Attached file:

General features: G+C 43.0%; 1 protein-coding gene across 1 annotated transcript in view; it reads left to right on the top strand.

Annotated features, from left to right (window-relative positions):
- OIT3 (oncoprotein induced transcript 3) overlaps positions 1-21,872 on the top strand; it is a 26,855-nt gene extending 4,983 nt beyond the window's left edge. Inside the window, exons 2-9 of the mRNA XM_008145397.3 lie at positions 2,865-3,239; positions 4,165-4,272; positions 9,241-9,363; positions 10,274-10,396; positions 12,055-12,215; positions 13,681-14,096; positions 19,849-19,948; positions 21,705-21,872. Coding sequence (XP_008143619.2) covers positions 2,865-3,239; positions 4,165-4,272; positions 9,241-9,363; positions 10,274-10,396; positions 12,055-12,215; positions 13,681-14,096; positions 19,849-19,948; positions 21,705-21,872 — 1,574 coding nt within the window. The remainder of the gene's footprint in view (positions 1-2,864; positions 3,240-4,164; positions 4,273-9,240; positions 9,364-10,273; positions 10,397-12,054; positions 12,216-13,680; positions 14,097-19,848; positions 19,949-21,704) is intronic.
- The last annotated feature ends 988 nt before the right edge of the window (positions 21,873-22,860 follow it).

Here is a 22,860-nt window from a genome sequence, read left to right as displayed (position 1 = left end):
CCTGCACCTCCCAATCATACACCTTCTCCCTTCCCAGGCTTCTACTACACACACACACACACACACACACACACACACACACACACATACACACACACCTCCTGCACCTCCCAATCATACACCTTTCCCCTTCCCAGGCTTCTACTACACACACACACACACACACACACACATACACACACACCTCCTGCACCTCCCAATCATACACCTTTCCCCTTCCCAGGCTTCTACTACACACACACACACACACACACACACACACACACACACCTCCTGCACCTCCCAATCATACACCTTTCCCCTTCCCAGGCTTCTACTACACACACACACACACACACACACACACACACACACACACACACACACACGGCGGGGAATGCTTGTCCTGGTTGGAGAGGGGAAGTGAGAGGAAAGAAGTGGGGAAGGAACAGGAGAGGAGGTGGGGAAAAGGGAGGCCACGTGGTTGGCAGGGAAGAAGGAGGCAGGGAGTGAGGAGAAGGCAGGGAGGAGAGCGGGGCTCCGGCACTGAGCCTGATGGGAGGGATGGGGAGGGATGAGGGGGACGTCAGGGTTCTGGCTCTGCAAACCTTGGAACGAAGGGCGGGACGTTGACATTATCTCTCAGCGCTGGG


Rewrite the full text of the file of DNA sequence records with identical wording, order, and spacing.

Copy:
General features: G+C 43.0%; 1 protein-coding gene across 1 annotated transcript in view; it reads left to right on the top strand.

Annotated features, from left to right (window-relative positions):
- OIT3 (oncoprotein induced transcript 3) overlaps positions 1-21,872 on the top strand; it is a 26,855-nt gene extending 4,983 nt beyond the window's left edge. Inside the window, exons 2-9 of the mRNA XM_008145397.3 lie at positions 2,865-3,239; positions 4,165-4,272; positions 9,241-9,363; positions 10,274-10,396; positions 12,055-12,215; positions 13,681-14,096; positions 19,849-19,948; positions 21,705-21,872. Coding sequence (XP_008143619.2) covers positions 2,865-3,239; positions 4,165-4,272; positions 9,241-9,363; positions 10,274-10,396; positions 12,055-12,215; positions 13,681-14,096; positions 19,849-19,948; positions 21,705-21,872 — 1,574 coding nt within the window. The remainder of the gene's footprint in view (positions 1-2,864; positions 3,240-4,164; positions 4,273-9,240; positions 9,364-10,273; positions 10,397-12,054; positions 12,216-13,680; positions 14,097-19,848; positions 19,949-21,704) is intronic.
- The last annotated feature ends 988 nt before the right edge of the window (positions 21,873-22,860 follow it).

Here is a 22,860-nt window from a genome sequence, read left to right as displayed (position 1 = left end):
CCTGCACCTCCCAATCATACACCTTCTCCCTTCCCAGGCTTCTACTACACACACACACACACACACACACACACACACACACACACATACACACACACCTCCTGCACCTCCCAATCATACACCTTTCCCCTTCCCAGGCTTCTACTACACACACACACACACACACACACACATACACACACACCTCCTGCACCTCCCAATCATACACCTTTCCCCTTCCCAGGCTTCTACTACACACACACACACACACACACACACACACACACACACCTCCTGCACCTCCCAATCATACACCTTTCCCCTTCCCAGGCTTCTACTACACACACACACACACACACACACACACACACACACACACACACACACACGGCGGGGAATGCTTGTCCTGGTTGGAGAGGGGAAGTGAGAGGAAAGAAGTGGGGAAGGAACAGGAGAGGAGGTGGGGAAAAGGGAGGCCACGTGGTTGGCAGGGAAGAAGGAGGCAGGGAGTGAGGAGAAGGCAGGGAGGAGAGCGGGGCTCCGGCACTGAGCCTGATGGGAGGGATGGGGAGGGATGAGGGGGACGTCAGGGTTCTGGCTCTGCAAACCTTGGAACGAAGGGCGGGACGTTGACATTATCTCTCAGCGCTGGG